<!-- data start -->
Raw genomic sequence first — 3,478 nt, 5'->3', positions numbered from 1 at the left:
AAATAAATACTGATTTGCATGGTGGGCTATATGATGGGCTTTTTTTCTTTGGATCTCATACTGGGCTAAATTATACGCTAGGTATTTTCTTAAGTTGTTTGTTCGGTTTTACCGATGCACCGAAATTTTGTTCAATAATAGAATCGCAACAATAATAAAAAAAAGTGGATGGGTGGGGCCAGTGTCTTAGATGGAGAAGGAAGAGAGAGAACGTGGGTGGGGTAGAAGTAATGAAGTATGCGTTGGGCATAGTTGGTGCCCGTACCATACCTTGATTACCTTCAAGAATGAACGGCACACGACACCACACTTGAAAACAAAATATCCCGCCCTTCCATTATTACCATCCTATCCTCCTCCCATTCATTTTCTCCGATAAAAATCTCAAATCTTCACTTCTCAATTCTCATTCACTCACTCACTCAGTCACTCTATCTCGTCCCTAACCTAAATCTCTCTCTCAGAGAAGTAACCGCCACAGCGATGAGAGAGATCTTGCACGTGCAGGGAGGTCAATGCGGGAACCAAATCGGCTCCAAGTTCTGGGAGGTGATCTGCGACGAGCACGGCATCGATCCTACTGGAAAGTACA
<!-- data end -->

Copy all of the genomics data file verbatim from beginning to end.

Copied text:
Raw genomic sequence first — 3,478 nt, 5'->3', positions numbered from 1 at the left:
AAATAAATACTGATTTGCATGGTGGGCTATATGATGGGCTTTTTTTCTTTGGATCTCATACTGGGCTAAATTATACGCTAGGTATTTTCTTAAGTTGTTTGTTCGGTTTTACCGATGCACCGAAATTTTGTTCAATAATAGAATCGCAACAATAATAAAAAAAAGTGGATGGGTGGGGCCAGTGTCTTAGATGGAGAAGGAAGAGAGAGAACGTGGGTGGGGTAGAAGTAATGAAGTATGCGTTGGGCATAGTTGGTGCCCGTACCATACCTTGATTACCTTCAAGAATGAACGGCACACGACACCACACTTGAAAACAAAATATCCCGCCCTTCCATTATTACCATCCTATCCTCCTCCCATTCATTTTCTCCGATAAAAATCTCAAATCTTCACTTCTCAATTCTCATTCACTCACTCACTCAGTCACTCTATCTCGTCCCTAACCTAAATCTCTCTCTCAGAGAAGTAACCGCCACAGCGATGAGAGAGATCTTGCACGTGCAGGGAGGTCAATGCGGGAACCAAATCGGCTCCAAGTTCTGGGAGGTGATCTGCGACGAGCACGGCATCGATCCTACTGGAAAGTACA